Question Video: Finding the Determinant of a Product of Matrices Mathematics

If det (𝐴𝐡) = 18 and det (𝐴) = 2, find det (𝐡).

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Video Transcript

If the determinant of 𝐴 times 𝐡 is equal to 18 and the determinant of 𝐴 is equal to two, find the determinant of 𝐡.

In this question, we’re given some information about two matrices, 𝐴 and 𝐡. We’re told the determinant of matrix 𝐴 multiplied by matrix 𝐡 is 18 and the determinant of matrix 𝐴 is equal to two. We need to use this information to determine the determinant of 𝐡. To answer this question, let’s start by recalling the property of determinants, which links the products of matrices with the determinant of each individual matrix.

We recall if 𝐴 and 𝐡 are square matrices of the same order, then the determinant of 𝐴 times 𝐡 is equal to the determinant of 𝐴 multiplied by the determinant of 𝐡. We might be tempted to apply this property directly to our question. However, there’s a problem; we’re not told the orders of matrices 𝐴 and 𝐡. And to apply this property, we do need the matrices 𝐴 and 𝐡 are square matrices of the same order. However, we can show that this must be the case from the information given. First, we’re told the determinant of matrix 𝐴 is equal to two. And we recall we can only find the determinant of square matrices, so 𝐴 is a square matrix. Similarly, the determinant of 𝐴𝐡 is equal to 18, so 𝐴 times 𝐡 is also a square matrix.

We can use this information to find an expression for the order of matrix 𝐡. First, since 𝐴 is a square matrix, let’s start by saying its order is of the form 𝑛 by 𝑛. Next, we don’t know the order of matrix 𝐡. Let’s say its order is π‘š by 𝑙. Then, there are two different ways of finding an expression for the order of 𝐴 times 𝐡. First, remember, whenever we multiply two matrices together, its order will be the number of rows of our first matrix by the number of columns of our second matrix. So, 𝐴𝐡 must have order 𝑛 by 𝑙. However, we’ve already shown that 𝐴𝐡 is a square matrix. So, the number of rows must be equal to the number of columns. In other words, 𝑛 is equal to 𝑙. So, we can replace 𝑙 with 𝑛.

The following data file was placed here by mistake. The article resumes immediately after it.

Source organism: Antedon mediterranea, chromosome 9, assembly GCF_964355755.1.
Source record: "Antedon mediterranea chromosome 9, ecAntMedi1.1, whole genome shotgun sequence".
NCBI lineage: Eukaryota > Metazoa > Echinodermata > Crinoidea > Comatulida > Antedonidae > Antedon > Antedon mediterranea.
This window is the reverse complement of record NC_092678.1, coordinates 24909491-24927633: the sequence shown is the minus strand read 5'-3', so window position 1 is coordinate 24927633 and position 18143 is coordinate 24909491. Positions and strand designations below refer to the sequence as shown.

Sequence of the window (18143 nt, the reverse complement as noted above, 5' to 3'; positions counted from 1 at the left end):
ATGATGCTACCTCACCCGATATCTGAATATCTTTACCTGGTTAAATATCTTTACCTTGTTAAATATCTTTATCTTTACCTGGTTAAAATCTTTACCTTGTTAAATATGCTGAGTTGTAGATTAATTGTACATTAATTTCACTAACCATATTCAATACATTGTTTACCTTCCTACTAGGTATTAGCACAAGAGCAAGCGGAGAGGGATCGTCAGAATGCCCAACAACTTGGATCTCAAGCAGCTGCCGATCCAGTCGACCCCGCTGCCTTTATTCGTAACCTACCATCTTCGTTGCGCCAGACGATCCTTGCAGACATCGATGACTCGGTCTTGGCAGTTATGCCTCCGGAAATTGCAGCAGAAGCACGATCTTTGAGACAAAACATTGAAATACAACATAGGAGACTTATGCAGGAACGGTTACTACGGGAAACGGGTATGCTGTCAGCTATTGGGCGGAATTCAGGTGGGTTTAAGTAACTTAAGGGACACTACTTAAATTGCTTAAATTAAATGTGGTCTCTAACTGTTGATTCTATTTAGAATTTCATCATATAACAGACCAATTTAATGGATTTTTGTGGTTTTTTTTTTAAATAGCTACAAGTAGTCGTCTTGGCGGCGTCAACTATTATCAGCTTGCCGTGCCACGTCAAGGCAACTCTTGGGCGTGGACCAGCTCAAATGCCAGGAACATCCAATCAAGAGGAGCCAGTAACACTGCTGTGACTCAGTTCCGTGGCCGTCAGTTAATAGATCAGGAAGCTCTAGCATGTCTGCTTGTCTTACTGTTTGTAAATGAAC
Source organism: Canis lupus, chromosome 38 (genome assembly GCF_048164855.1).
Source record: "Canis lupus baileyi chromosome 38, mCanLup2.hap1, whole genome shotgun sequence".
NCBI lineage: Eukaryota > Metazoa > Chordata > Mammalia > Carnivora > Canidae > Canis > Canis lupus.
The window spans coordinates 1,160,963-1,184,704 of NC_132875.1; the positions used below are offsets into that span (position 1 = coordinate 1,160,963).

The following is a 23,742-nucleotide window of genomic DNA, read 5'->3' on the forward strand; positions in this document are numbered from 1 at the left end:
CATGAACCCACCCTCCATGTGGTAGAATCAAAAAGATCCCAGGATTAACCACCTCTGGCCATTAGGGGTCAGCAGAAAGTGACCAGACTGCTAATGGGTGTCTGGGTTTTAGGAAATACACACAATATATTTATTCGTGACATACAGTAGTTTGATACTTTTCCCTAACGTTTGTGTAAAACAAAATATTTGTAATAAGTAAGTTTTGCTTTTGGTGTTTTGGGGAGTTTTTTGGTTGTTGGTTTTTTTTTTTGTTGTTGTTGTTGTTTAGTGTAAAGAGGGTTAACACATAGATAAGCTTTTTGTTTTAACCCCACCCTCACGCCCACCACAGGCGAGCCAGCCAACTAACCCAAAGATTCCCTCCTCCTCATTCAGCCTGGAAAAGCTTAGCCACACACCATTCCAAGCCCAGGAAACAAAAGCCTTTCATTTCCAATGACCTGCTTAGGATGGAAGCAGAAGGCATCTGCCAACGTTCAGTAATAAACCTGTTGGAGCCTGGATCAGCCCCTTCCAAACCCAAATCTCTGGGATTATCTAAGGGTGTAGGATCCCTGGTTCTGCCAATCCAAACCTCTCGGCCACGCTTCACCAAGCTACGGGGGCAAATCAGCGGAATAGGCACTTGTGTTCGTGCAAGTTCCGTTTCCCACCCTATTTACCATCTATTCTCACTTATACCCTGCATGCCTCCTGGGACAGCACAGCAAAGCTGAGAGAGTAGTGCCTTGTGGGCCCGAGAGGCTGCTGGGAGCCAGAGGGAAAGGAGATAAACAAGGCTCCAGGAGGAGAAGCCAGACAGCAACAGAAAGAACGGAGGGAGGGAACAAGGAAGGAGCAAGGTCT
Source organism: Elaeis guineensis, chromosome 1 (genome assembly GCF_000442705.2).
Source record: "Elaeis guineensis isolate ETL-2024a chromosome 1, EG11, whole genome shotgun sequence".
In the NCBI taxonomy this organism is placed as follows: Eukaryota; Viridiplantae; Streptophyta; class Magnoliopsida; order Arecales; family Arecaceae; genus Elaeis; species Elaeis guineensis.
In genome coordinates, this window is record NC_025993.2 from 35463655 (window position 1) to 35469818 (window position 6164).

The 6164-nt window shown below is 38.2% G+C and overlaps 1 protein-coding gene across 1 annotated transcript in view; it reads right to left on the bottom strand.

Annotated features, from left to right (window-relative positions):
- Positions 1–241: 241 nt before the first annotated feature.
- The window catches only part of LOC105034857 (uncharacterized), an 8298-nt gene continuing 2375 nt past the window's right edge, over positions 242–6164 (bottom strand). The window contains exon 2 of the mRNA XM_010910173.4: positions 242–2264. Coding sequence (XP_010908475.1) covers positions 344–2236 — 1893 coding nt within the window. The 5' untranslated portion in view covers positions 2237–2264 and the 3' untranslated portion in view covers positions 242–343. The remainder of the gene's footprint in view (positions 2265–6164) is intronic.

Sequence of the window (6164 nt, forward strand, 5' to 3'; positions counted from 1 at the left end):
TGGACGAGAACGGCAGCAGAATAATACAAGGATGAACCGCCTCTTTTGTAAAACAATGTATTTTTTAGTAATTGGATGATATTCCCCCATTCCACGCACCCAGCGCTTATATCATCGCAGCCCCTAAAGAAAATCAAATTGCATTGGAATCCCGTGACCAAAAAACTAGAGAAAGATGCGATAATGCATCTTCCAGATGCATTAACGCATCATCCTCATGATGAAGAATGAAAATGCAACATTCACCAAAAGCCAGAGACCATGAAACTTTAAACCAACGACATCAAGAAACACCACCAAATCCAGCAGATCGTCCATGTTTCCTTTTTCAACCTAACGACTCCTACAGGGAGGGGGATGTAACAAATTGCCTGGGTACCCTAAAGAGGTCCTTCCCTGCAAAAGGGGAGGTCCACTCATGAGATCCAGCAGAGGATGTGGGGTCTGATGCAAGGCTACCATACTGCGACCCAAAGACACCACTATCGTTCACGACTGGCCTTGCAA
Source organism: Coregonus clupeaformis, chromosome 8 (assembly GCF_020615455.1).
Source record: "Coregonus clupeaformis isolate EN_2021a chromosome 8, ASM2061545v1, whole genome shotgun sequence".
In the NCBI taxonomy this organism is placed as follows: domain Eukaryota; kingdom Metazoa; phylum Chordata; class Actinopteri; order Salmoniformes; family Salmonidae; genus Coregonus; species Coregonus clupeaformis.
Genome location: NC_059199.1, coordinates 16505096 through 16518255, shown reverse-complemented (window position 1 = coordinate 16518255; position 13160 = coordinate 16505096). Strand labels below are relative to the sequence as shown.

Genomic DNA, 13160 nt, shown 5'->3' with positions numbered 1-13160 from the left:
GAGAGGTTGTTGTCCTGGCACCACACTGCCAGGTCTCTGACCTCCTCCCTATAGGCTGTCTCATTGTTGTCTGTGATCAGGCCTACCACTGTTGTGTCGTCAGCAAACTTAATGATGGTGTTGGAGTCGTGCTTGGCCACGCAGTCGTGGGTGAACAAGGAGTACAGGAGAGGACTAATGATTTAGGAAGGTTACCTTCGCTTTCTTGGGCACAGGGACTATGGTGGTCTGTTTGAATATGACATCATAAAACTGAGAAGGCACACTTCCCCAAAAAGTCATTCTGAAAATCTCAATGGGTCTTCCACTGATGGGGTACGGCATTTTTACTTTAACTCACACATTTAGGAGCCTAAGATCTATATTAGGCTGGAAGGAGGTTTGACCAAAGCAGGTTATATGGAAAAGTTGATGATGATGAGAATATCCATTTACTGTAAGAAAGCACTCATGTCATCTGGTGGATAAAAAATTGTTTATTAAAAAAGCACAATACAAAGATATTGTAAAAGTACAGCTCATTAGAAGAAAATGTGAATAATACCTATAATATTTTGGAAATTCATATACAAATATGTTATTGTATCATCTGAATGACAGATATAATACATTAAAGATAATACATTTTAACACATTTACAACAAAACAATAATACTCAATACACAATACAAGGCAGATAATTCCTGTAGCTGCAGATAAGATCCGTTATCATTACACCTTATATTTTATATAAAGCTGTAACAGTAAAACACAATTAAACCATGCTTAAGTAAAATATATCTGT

Finally, to determine the value of π‘š, we notice we’re allowed to multiply 𝐴 on the right by matrix 𝐡. And recall for matrix multiplication to be well defined, the number of columns of our first matrix must be equal to the number of rows of our second matrix. Therefore, 𝑛 must be equal to π‘š. Therefore, we’ve shown 𝐴 is a square matrix, 𝐡 is a square matrix, and the orders of matrices 𝐴 and 𝐡 are equal. So, we can just apply our property to the question. We have the determinant of 𝐴𝐡 is equal to the determinant of 𝐴 multiplied by the determinant of 𝐡. Next, we’re told in the question the determinant of 𝐴𝐡 is 18 and the determinant of 𝐴 is two. So, 18 is equal to two times the determinant of 𝐡. Finally, we can divide both sides of the equation through by two to get the determinant of 𝐡 is nine.

Therefore, we were able to show if the determinant of 𝐴𝐡 is 18 and the determinant of 𝐴 is two, then the determinant of 𝐡 must be equal to nine.

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